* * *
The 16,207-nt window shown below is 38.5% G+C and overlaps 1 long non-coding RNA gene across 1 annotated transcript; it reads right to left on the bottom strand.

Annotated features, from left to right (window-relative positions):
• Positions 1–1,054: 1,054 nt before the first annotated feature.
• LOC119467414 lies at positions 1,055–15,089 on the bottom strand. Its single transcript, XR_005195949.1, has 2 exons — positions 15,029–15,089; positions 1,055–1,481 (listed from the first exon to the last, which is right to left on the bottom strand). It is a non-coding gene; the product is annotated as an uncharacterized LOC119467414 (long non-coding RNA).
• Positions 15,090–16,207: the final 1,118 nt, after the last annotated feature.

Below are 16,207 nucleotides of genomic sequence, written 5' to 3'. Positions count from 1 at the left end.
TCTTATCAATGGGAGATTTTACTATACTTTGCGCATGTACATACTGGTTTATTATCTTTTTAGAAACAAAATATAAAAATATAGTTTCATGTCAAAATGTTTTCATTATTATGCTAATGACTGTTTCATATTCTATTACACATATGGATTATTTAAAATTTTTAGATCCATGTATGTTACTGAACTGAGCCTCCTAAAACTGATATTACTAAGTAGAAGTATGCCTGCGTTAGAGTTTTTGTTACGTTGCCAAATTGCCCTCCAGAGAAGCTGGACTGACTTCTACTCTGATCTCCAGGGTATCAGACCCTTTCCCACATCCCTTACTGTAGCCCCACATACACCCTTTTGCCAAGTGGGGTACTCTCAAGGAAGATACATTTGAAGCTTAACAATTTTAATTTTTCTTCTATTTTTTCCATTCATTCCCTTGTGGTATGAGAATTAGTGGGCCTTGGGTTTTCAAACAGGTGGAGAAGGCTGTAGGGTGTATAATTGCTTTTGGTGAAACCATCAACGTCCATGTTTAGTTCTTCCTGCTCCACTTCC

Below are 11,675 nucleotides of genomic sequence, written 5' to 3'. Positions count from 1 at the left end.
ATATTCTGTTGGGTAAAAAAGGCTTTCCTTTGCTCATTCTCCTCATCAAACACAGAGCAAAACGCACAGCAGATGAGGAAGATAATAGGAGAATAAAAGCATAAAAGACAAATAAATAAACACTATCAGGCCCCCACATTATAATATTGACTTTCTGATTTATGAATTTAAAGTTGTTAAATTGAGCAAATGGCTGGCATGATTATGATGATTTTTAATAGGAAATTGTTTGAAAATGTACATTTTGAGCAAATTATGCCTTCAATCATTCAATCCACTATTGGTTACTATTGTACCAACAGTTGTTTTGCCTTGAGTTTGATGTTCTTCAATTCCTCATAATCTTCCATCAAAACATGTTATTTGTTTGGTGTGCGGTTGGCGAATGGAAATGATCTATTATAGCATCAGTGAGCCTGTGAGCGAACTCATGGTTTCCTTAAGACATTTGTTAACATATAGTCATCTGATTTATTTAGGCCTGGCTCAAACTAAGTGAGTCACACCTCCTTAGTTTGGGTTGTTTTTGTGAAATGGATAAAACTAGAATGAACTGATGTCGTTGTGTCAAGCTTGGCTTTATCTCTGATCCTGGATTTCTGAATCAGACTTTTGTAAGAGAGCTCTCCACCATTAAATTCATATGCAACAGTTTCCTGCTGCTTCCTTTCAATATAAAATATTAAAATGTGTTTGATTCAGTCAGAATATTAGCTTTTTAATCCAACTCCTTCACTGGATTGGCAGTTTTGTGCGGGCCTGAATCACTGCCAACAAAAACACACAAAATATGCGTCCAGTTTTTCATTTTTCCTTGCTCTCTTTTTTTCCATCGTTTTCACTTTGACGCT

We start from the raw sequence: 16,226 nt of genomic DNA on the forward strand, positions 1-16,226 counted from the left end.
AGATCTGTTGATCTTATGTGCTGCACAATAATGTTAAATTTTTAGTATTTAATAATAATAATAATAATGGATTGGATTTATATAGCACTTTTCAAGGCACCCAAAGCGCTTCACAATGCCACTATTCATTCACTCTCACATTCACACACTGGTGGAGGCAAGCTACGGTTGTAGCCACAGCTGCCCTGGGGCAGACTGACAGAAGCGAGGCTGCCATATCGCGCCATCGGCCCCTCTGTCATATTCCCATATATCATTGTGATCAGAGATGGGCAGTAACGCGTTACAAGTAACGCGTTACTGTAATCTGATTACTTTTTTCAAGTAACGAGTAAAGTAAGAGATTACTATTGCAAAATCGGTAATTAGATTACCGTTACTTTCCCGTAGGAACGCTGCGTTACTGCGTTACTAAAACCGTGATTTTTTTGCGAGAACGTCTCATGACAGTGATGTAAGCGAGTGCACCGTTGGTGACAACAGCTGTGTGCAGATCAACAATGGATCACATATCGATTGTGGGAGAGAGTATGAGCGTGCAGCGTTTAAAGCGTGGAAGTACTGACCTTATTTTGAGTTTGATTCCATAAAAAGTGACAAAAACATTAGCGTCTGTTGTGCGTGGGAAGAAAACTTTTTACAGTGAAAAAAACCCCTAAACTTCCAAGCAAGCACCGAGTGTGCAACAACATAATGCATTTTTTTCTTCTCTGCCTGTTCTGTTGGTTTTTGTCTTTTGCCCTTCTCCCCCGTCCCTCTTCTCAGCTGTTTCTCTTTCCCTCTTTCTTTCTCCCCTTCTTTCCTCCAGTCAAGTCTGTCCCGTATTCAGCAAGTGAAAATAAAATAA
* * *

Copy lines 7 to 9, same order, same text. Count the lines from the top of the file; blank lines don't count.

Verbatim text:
TCTTATCAATGGGAGATTTTACTATACTTTGCGCATGTACATACTGGTTTATTATCTTTTTAGAAACAAAATATAAAAATATAGTTTCATGTCAAAATGTTTTCATTATTATGCTAATGACTGTTTCATATTCTATTACACATATGGATTATTTAAAATTTTTAGATCCATGTATGTTACTGAACTGAGCCTCCTAAAACTGATATTACTAAGTAGAAGTATGCCTGCGTTAGAGTTTTTGTTACGTTGCCAAATTGCCCTCCAGAGAAGCTGGACTGACTTCTACTCTGATCTCCAGGGTATCAGACCCTTTCCCACATCCCTTACTGTAGCCCCACATACACCCTTTTGCCAAGTGGGGTACTCTCAAGGAAGATACATTTGAAGCTTAACAATTTTAATTTTTCTTCTATTTTTTCCATTCATTCCCTTGTGGTATGAGAATTAGTGGGCCTTGGGTTTTCAAACAGGTGGAGAAGGCTGTAGGGTGTATAATTGCTTTTGGTGAAACCATCAACGTCCATGTTTAGTTCTTCCTGCTCCACTTCC

Below are 11,675 nucleotides of genomic sequence, written 5' to 3'. Positions count from 1 at the left end.
ATATTCTGTTGGGTAAAAAAGGCTTTCCTTTGCTCATTCTCCTCATCAAACACAGAGCAAAACGCACAGCAGATGAGGAAGATAATAGGAGAATAAAAGCATAAAAGACAAATAAATAAACACTATCAGGCCCCCACATTATAATATTGACTTTCTGATTTATGAATTTAAAGTTGTTAAATTGAGCAAATGGCTGGCATGATTATGATGATTTTTAATAGGAAATTGTTTGAAAATGTACATTTTGAGCAAATTATGCCTTCAATCATTCAATCCACTATTGGTTACTATTGTACCAACAGTTGTTTTGCCTTGAGTTTGATGTTCTTCAATTCCTCATAATCTTCCATCAAAACATGTTATTTGTTTGGTGTGCGGTTGGCGAATGGAAATGATCTATTATAGCATCAGTGAGCCTGTGAGCGAACTCATGGTTTCCTTAAGACATTTGTTAACATATAGTCATCTGATTTATTTAGGCCTGGCTCAAACTAAGTGAGTCACACCTCCTTAGTTTGGGTTGTTTTTGTGAAATGGATAAAACTAGAATGAACTGATGTCGTTGTGTCAAGCTTGGCTTTATCTCTGATCCTGGATTTCTGAATCAGACTTTTGTAAGAGAGCTCTCCACCATTAAATTCATATGCAACAGTTTCCTGCTGCTTCCTTTCAATATAAAATATTAAAATGTGTTTGATTCAGTCAGAATATTAGCTTTTTAATCCAACTCCTTCACTGGATTGGCAGTTTTGTGCGGGCCTGAATCACTGCCAACAAAAACACACAAAATATGCGTCCAGTTTTTCATTTTTCCTTGCTCTCTTTTTTTCCATCGTTTTCACTTTGACGCT